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Diamond Analytics - Understanding Diamond Craftsmanship and Light Performance

By  , Thursday, July 28, 2016

Rough diamond crystals are remarkably unremarkable. In their uncut state they possess no brilliance, no fire, and are anything but scintillating! Without the craftsmanship of man, diamonds look no different than a piece of common quartz or a shard of broken glass. But even the earliest diamond cutters, who were able to put just a few rudimentary facets on a diamond crystal, were able to begin to unlock the extraordinary beauty of the ‘gem of gems’.



Diamond cutting today is very sophisticated and manufacturers are able to fully maximize the phenomenal optical qualities that lie within a gem diamond crystal. Modern diamond cutting employs precision tools and technologies that enable extremely fine adjustments to the angles and alignments of the diamond’s facets. This level of control allows the diamond cutter to make decisions that impact both light performance and the yield of finished diamond from the rough. He must always be cognizant of both, along with current market values, in order to successfully ply his craft.


Modern analytic tools give cutters, merchants, and consumers alike, the ability to assess diamond cut quality and light performance in ways never before possible. From simple reflector tools like Ideal Scope, H&A viewer, and ASET, to the more sophisticated ray tracing software programs such as AGS Light Performance and DiamCalc. These programs are capable of making tens of thousands of precise calculations and mapping the behavior of light in 3D models generated by highly accurate scanning devices such as those manufactured by Sarine. And web-based tools such as GIA Facetware and Holloway Cut Advisor can be helpful to shoppers online.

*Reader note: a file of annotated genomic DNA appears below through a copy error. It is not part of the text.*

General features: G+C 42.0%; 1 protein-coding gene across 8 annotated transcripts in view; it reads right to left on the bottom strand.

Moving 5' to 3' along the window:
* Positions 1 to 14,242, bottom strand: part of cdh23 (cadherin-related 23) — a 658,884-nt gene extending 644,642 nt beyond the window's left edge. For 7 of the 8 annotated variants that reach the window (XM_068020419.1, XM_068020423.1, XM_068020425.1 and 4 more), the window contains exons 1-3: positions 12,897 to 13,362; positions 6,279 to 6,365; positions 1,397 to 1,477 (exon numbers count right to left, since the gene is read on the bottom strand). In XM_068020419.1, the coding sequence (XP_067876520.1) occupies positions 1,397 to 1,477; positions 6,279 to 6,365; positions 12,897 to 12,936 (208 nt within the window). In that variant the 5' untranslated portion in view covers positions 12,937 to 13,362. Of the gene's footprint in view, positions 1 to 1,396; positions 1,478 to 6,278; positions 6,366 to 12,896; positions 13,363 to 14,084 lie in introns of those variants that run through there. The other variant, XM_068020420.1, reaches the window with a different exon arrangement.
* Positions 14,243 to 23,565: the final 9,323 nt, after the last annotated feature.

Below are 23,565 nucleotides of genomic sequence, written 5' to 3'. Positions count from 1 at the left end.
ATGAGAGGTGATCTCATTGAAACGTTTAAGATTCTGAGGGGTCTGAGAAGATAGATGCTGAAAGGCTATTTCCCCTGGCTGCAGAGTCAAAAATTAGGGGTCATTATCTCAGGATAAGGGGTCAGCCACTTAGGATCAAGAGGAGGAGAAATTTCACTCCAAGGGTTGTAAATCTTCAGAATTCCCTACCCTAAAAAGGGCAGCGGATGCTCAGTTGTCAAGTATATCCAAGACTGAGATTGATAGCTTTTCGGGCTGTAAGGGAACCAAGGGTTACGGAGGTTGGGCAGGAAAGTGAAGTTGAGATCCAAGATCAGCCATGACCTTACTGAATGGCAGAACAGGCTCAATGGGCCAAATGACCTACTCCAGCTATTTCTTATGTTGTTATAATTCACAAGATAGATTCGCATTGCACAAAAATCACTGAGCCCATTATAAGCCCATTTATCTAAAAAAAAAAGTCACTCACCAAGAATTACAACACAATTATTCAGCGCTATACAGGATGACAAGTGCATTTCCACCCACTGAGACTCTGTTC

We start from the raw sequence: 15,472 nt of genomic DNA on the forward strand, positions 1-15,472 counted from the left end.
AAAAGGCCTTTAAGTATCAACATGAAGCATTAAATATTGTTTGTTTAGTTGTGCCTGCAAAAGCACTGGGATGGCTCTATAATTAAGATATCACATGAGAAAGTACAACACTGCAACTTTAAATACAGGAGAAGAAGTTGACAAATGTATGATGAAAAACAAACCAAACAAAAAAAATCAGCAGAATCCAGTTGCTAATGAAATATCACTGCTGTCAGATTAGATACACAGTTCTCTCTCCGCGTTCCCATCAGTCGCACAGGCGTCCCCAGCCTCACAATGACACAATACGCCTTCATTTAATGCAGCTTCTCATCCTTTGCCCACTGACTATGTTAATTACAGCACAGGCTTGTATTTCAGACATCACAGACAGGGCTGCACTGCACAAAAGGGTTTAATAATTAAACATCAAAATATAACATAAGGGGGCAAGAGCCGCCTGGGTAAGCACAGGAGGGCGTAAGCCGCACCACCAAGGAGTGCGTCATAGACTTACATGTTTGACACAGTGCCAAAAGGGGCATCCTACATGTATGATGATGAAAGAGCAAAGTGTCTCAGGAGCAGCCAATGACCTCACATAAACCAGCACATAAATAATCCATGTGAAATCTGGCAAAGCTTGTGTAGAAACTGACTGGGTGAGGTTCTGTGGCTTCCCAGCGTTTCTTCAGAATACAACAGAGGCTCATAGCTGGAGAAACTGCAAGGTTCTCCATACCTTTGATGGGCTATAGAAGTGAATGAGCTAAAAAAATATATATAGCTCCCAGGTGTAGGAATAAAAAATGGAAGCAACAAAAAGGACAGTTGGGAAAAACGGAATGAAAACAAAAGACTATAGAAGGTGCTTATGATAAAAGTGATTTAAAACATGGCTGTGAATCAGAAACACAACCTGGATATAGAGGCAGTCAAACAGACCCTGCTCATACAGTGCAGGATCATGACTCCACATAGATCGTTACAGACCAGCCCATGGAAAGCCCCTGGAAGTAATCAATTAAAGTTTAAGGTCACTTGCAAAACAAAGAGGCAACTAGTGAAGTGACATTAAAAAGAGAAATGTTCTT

One of the key developments in advanced diamond analysis was the coming of age of precision non-contact measuring devices such as those manufactured by Sarine Technologies. Their DiaScan instrument makes a 360 degree scan of the diamond measuring all the facets in fine detail. It generates a variety of reports and produces a 3D model that can be used in sophisticated ray tracing software programs such as AGS Light Performance and DiamCalc. Sarine is capable of measuring a diamond more thoroughly, more accurately and much more quickly than a gemologist ever could using manual techniques.



ASET (Angular Spectrum Evaluation Tool)

The graphical representation of the light performance cut grading system developed by the American Gem Society Laboratories (AGSL) is the ASET. This powerful analytical tool shows how the diamond is handling light in a comprehensive and easy to understand color-coded way. It not only shows light return, light leakage, and structured contrast, but also reveals information about the quality of light being returned to the eye.



Ideal Scope

The Ideal Scope is a simple reflector tool that reveals easy to understand information about light return, light leakage and contrast patterns. Red is light return, white or grey is leakage, and black represents structured contrast. It provides a subset of the information that ASET reveals, and is a tool more commonly found in the trade. Like ASET, it is available in a small portable and consumer-friendly tool as well as the trade versions designed to capture images.



Hearts and Arrows Viewer

The Hearts and Arrows Viewer is another of the simple yet powerful reflector devices available to the consumer. It provides visual information about the optical precision of the diamond. Only when the diamond has been crafted in such a way that all facets are aligned properly in three dimensional space will the diamond exhibit a crisp pattern of eight arrows through the table and eight hearts through the pavilion. Ideal proportions combined with hearts and arrows precision result in optimal performance. The benefits of Hearts and Arrows precision extend well beyond the intriguing patterns.



Holloway Cut Advisor (HCA)

The Holloway Cut Advisor (HCA) tool is an easy to use online evaluation program that provides some useful information about diamond proportions. By inputting a few basic parameters it will generate an estimate of cut quality. Because it is not a direct assessment tool and does not gather any information about many of the key facets that determine actual light performance, the HCA is only valuable as a filtering tool to exclude problematic proportion sets. The significant limitations of the HCA render it of negligible value when the diamond is accompanied by an AGSL report or light performance images such as ASET or Ideal-Scope.